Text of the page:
In this study, researchers used a PI/PDMS composite substrate to fabricate a highly stretchable LIG under infrared laser beam irradiation. The addition of PI particles to the PDMS solution provided the carbon source required to form porous graphene under infrared laser beam irradiation. A 30 watts laser cutting machine with a carbon dioxide laser generator was used to fabricate the porous LIG on the PI/PDMS composite substrate.

Different manufacturing parameters, including the laser scanning procedure conditions and material composition that can significantly influence the mechanical and electrical performance of the fabricated LIG-based system were analyzed and measured through scanning electron microscopy (SEM) images and mechanical tension experiments.

The laser fluence was theoretically and experimentally determined to characterize the conductive LIG formation on PI/PDMS composite substrate, facilitating the selection of laser scanning parameters such as laser dots per inch (DPI) and frequency.

Evaluation of the Fabricated Samples

The application of the fabricated LIG-based system as a remote controller and wearable sensor was demonstrated by three examples, including an electrophysiological activity sensor, finger motion monitor, and real-time actuator control tool.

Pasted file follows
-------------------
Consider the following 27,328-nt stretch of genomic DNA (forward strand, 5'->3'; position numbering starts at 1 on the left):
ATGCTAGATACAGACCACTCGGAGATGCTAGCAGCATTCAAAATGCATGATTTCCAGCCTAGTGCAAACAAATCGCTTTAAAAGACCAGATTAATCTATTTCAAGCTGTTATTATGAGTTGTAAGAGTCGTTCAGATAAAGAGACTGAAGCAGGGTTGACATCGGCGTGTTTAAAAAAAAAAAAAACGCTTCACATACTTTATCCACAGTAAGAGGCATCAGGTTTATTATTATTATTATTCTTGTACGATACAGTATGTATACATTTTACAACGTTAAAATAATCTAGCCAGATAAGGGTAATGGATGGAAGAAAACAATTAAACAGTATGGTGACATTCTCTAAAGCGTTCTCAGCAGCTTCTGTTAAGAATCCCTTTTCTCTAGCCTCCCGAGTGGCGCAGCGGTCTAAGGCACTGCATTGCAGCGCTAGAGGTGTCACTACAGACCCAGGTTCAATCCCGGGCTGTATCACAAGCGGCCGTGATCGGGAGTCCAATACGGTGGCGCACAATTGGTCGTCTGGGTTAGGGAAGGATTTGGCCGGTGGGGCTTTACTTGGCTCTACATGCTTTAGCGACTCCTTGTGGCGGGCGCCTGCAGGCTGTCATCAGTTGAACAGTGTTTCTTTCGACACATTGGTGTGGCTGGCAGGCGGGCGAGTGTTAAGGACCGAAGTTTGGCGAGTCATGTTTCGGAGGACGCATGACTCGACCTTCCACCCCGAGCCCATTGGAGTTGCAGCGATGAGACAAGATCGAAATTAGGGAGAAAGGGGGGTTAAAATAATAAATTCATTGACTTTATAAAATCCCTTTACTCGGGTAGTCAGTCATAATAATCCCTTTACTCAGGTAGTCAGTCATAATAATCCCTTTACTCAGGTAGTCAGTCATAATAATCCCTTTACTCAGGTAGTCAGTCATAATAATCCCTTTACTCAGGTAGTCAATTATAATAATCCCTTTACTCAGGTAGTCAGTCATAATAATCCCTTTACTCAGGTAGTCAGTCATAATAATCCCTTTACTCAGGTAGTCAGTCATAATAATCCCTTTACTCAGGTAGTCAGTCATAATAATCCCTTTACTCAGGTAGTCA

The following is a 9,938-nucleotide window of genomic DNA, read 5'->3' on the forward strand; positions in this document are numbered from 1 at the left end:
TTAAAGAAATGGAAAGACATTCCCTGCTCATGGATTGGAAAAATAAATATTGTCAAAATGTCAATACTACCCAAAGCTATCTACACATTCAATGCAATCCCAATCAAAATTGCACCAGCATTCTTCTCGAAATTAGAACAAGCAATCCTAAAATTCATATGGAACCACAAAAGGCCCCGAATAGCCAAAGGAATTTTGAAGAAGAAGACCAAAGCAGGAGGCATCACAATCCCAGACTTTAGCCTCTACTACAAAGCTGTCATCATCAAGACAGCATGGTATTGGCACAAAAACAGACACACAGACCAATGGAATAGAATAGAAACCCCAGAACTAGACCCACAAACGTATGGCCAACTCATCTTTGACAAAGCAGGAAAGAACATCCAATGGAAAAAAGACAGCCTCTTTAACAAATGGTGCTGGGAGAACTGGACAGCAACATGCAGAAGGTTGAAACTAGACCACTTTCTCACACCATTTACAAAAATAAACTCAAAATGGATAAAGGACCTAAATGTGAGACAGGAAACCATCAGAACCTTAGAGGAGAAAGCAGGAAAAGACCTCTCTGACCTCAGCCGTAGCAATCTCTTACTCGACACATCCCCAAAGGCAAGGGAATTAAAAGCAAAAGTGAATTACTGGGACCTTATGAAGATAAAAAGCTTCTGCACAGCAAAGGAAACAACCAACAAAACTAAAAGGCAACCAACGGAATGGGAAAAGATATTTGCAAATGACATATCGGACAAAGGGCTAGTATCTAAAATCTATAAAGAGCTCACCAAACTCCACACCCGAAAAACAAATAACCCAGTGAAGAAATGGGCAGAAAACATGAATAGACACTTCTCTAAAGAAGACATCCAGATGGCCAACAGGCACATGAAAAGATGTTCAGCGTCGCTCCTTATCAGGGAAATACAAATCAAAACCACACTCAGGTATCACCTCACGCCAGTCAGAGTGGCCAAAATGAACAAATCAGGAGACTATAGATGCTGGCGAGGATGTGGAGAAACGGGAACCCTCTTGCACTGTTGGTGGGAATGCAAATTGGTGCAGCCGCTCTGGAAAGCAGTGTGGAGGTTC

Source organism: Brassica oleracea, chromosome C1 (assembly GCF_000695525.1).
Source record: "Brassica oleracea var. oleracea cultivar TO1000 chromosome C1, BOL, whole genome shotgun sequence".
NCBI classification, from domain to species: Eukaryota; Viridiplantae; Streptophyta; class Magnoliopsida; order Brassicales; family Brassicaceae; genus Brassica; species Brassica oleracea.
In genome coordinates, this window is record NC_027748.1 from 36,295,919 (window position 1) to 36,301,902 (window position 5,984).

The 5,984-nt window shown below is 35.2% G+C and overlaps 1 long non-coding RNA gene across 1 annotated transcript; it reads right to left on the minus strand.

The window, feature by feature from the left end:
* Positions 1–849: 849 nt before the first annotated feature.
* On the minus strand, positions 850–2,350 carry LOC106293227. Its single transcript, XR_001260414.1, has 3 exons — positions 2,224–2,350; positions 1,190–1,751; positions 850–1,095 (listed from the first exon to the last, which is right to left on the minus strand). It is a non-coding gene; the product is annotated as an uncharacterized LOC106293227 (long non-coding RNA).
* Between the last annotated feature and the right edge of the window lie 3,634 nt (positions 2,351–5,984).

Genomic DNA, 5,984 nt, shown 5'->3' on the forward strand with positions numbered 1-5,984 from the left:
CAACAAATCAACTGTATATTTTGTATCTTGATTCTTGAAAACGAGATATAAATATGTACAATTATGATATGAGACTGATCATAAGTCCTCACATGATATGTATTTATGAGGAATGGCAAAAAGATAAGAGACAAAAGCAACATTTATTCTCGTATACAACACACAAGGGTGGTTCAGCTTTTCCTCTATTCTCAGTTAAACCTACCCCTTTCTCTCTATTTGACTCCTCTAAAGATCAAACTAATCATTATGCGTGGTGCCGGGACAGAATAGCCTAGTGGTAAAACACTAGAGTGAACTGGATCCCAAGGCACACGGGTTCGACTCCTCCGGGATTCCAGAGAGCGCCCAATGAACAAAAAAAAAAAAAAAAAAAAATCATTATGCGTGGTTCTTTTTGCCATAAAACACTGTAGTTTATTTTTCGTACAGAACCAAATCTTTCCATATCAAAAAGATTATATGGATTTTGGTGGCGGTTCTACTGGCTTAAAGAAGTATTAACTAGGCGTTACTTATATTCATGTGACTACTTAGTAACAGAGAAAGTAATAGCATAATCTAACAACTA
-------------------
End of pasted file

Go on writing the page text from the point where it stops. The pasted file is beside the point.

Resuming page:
The stretchable and soft LIG-based sensors were fabricated and attached to the throat and wrist of the volunteer to monitor head motion and pronunciation and pulse wave rate, respectively. Similarly, a LIG-based soft glove was fabricated for the hand to monitor the hand gestures and evaluate its effectiveness as a wearable tool for remote control of LIG actuators.

Bending and tensile experiments were performed using a universal mechanical testing machine. Digital multimeters with a sampling rate of two hertz and one hertz were employed for the throat and pulse motion monitor experiments and gesture and finger motion monitor experiments, respectively.

Significance of the Study

LIG was fabricated successfully on the PI/PDMS composite substrate using infrared laser irradiation. LIG-based sensors with complex 3D shapes were effectively synthesized through this fabrication process. Additionally, the fabricated sensors demonstrated the capability to bear more than 15 percent mechanical tension, which is higher than the elasticity of the human skin, without impacting the stability of their electrical performances.

The good cyclability and 470 percent linear increase of the normalized resistance for a tensile strain of 15 percent in the fabricated LIG-based sensors demonstrated the feasibility of using these sensors for human motion monitoring applications.